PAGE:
Permits

 

What are Permits?

When is a Permit Required?

When is a Permit Not Required?

Who is Responsible for Obtaining Permits?

Where are Permits Issued and How Long Does it Take?

 

What are Permits?

Permits are the way the City of El Dorado regulates construction. The purpose of this regulation is to provide minimum requirements to safeguard the public safety, health and general welfare through affordability, structural strength, means of egress facilities, stability, sanitation, light and ventilation, energy conservation and safety to life and property from fire and other hazards attributed to the built environment.

Permits help to ensure that all construction within the City of El Dorado is built in accordance with the codes the city has adopted. In addition to locally adopted codes, there are state and federal laws that govern construction.

There are several different types of permits, based on the type of construction. Individual permits must be obtained for electrical, plumbing, mechanical work and sprinkler systems. Combination permits can be obtained for any of the following: demolition, fencing, roofing, swimming pools and all types of general building.

Permits should be obtained before any work on the project takes place. In order to obtain the necessary permits there are a few requirements. All construction, other than interior remodels and exterior repairs, must be shown on a site plan of the property. This site plan should be dimensioned and show the location of property lines, location of existing structures and location of new construction. For new construction and additions, floor plans, foundation plans, and elevation views must be submitted as well. In general, residential design can be done by the homeowner or builder and commercial design must be done by a licensed architect accompanied by drawings from structural, electrical, mechanical and civil engineers.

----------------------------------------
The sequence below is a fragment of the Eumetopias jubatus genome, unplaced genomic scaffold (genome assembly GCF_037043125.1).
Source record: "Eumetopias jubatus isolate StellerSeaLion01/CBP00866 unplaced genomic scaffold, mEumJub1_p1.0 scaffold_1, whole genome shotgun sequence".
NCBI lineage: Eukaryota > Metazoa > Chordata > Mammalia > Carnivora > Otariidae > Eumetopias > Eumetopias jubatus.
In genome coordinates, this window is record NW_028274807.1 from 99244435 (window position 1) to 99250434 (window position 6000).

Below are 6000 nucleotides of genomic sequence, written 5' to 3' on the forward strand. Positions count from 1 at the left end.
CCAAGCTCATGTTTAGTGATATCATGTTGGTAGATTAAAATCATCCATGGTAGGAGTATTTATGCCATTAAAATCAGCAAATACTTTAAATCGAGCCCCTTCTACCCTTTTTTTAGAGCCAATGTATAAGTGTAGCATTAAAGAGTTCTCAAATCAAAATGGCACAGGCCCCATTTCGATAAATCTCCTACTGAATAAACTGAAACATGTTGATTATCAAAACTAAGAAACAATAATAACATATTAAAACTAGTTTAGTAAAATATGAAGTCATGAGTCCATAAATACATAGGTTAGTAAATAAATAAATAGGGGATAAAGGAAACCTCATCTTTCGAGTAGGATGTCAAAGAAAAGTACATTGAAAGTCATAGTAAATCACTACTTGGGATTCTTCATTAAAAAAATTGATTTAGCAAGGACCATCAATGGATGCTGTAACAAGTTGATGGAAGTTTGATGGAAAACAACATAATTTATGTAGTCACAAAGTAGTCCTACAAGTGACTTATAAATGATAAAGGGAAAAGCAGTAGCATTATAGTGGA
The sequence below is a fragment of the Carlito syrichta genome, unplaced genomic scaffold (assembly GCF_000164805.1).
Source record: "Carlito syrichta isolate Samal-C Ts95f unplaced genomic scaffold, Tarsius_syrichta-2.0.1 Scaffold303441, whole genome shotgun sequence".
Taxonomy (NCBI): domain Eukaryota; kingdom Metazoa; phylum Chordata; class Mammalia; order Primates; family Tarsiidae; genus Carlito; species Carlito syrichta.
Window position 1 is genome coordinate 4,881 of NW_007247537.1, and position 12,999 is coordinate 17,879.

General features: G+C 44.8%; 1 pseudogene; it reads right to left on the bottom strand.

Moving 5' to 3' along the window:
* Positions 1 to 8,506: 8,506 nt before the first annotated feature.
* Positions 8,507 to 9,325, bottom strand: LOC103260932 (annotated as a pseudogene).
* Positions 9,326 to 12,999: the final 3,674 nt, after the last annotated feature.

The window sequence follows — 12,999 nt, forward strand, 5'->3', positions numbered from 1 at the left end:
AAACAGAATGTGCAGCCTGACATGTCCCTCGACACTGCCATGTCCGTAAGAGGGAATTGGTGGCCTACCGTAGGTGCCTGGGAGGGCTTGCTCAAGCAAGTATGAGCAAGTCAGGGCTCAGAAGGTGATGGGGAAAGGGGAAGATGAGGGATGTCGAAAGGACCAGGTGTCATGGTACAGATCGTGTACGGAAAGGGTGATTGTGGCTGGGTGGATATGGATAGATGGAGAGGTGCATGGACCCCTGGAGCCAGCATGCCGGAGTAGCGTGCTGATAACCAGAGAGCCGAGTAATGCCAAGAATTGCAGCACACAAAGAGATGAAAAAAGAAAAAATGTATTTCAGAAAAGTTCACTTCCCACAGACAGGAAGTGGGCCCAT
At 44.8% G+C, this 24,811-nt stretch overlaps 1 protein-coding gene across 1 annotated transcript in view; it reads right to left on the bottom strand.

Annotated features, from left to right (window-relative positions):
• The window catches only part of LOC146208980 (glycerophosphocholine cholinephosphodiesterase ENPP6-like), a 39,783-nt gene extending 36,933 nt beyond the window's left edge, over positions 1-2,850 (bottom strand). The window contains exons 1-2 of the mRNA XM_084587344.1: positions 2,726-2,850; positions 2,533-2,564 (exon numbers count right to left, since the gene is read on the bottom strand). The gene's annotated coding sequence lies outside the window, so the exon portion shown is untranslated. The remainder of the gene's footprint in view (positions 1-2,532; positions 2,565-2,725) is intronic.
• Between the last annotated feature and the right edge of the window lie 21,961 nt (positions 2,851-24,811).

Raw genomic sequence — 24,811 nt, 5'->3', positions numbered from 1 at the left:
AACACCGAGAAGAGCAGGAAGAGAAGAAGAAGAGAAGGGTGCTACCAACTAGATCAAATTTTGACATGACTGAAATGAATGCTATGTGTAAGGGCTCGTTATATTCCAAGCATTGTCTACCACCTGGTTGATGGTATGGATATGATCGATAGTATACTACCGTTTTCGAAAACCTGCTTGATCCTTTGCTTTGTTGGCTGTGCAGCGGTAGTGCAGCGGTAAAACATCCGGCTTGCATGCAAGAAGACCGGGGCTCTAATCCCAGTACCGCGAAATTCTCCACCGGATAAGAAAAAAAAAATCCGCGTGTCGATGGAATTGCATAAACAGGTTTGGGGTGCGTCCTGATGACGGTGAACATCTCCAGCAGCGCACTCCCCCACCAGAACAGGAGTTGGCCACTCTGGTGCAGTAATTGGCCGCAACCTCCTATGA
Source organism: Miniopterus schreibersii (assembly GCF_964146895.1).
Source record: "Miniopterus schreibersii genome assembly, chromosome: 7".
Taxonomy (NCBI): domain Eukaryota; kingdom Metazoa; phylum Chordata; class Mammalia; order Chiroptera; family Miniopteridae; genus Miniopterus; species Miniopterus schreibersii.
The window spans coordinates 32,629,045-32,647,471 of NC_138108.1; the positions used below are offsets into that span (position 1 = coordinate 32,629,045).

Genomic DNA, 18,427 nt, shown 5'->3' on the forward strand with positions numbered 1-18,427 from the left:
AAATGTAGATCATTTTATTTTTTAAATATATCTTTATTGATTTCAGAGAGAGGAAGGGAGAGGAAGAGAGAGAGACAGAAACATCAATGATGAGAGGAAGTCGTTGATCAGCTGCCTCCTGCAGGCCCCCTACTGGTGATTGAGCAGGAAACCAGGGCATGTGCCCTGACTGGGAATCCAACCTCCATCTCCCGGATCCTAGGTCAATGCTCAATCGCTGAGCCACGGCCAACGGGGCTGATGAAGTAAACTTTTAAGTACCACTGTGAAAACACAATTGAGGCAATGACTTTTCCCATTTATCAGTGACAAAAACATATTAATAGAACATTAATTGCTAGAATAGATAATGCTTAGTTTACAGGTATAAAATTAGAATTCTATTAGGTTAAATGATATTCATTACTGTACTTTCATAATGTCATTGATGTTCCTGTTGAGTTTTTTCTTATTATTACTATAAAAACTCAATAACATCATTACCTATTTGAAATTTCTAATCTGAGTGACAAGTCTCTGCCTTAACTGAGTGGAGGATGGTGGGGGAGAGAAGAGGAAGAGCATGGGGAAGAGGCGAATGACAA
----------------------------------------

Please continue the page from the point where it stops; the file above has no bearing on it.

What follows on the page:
Once the plans are approved, the project must be built to those plans. Any proposed changes to the plans must be submitted to the Building Official in writing and must be approved before any changes are made to the plans.

 

When is a Permit Required?

Permits are required to construct, enlarge, alter, repair, move, demolish or change the occupancy of a building or structure, or to erect, install, enlarge, alter, repair, remove, convert or replace any electrical, gas, plumbing, or mechanical system.

 

When is a Permit Not Required?

A permit is not required for items such as wallpapering, painting or similar finish work. Also, permits are not required for minor repairs such as replacing electrical receptacles and repairing of leaks in pipes, provided new wiring and piping is not needed to make the repair. There is a specific list of projects that are exempt from permit requirements and this list is available from the Building Official. If a permit is not required for the project the Building Official will, upon request, issue a written statement, listing the specific items that do not require a permit.

 

Who is Responsible for Obtaining Permits?

The individual or the contractor doing the work should always obtain their own permit. A homeowner can obtain their own permit only if they are going to do the work. If a contractor, or anyone other than the homeowner, is going to do the work they should get the permit. Homeowners are always responsible for what takes place on their property therefore, if a homeowner has someone do work for them that requires a permit, both parties are responsible.

 

Where are Permits Issued and How Long Does it Take?

Permits are issued from the Building Department located at City Hall, which is at 220 E. 1st. Permit applications can be sent through the mail, by fax or via e-mail. Permit issuance periods vary. Permits that do not require the submittal of any drawings or documentation can be issued over the phone to contractors who are registered with the city. Some permits may be issued over the counter, provided all required submittals are included with permit application. Other projects, new buildings for instance, require that plans be left for additional review. For most residential structures, this review should be completed within a few days. Plan review for commercial buildings could take two weeks or more to complete.

 

Updated 02/29/2012

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